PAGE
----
§ 55-248.10:1. Landlord and tenant remedies for abuse of access.

    If the tenant refuses to allow lawful access, the landlord may obtain injunctive relief to compel access, or terminate the rental agreement. In either case, the landlord may recover actual damages and reasonable attorney's fees. If the landlord makes an unlawful entry or a lawful entry in an unreasonable manner or makes repeated demands for entry otherwise lawful but which have the effect of unreasonably harassing the tenant, the tenant may obtain injunctive relief to prevent the recurrence of the conduct, or terminate the rental agreement. In either case, the tenant may recover actual damages and reasonable attorney's fees.

    § 55-248.18. Access; consent.

    A. The tenant shall not unreasonably withhold consent to the landlord to enter into the dwelling unit in order to inspect the premises, make necessary or agreed repairs, decorations, alterations or improvements, supply necessary or agreed services or exhibit the dwelling unit to prospective or actual purchasers, mortgagees, tenants, workmen or contractors. The landlord may enter the dwelling unit without consent of the tenant in case of emergency. The landlord shall not abuse the right of access or use it to harass the tenant. Except in case of emergency or if it is impractical to do so, the landlord shall give the tenant notice of his intent to enter and may enter only at reasonable times. Unless impractical to do so, the landlord shall give the tenant at least 24 hours notice of routine maintenance to be performed that has not been requested by the tenant. If the tenant
    25makes a request for maintenance, the landlord is not required to provide notice to the tenant.
    B. Upon the sole determination by the landlord of the existence of a nonemergency property condition in the dwelling unit that requires the tenant to temporarily vacate the dwelling unit in order for the landlord to properly remedy such property condition, the landlord may, upon at least 30 days'written notice to the tenant, require the tenant to temporarily vacate the dwelling unit for a period not to exceed 30 days to a comparable dwelling unit, as selected by the landlord, and at no expense or cost to the tenant. For purposes of this subsection, "nonemergency property condition" means (i) a condition in the dwelling unit that, in the determination of the landlord, is necessary for the landlord to remedy in order for the landlord to be in compliance with § 55-248.13; (ii) the condition does not need to be remedied within a 24-hour period, with any condition that needs to be remedied within 24 hours being defined as an "emergency condition"; and (iii) the condition can only be effectively remedied by the temporary relocation of the tenant pursuant to the provisions of this subsection.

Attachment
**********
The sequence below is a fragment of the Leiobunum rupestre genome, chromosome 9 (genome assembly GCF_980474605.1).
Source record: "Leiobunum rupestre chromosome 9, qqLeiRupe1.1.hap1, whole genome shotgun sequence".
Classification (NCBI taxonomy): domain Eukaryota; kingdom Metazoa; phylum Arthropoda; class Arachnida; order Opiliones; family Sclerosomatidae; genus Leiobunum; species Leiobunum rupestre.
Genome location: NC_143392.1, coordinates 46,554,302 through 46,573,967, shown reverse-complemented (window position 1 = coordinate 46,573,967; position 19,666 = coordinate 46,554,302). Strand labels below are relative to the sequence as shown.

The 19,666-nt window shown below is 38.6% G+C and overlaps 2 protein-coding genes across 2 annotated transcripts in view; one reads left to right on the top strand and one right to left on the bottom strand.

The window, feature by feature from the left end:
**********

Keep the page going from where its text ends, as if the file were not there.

The tenant shall continue to be responsible for payment of rent under the rental agreement during the period of any temporary relocation. The landlord shall pay all costs of repairs or remediation required to address the property condition. Refusal of the tenant to cooperate with a temporary relocation pursuant to this subsection shall be deemed a breach of the rental agreement, unless the tenant agrees to vacate the unit and terminate the rental agreement within the 30-day notice period. If the landlord properly remedies the nonemergency property condition within the 30-day period, nothing herein shall be construed to entitle the tenant to terminate the rental agreement. Further, nothing herein shall be construed to limit the landlord from taking legal action against the tenant for any noncompliance that occurs during the period of any temporary relocation pursuant to this section.
    C. The landlord has no other right to access except by court order or that permitted by §§ 55-248.32 and 55-248.33 or if the tenant has abandoned or surrendered the premises.
  12. klmno

    klmno Active Member

    Thank you, LDM!! I'll see what happens over the next couple of days then proceed from there. If I understood all that correctly, they have to give me 30 days notice if they want to do a lot of work under these circumstances and it should be at no cost to me. Although I will say, this is like the building code and a lot of it sounds very vague and subjective.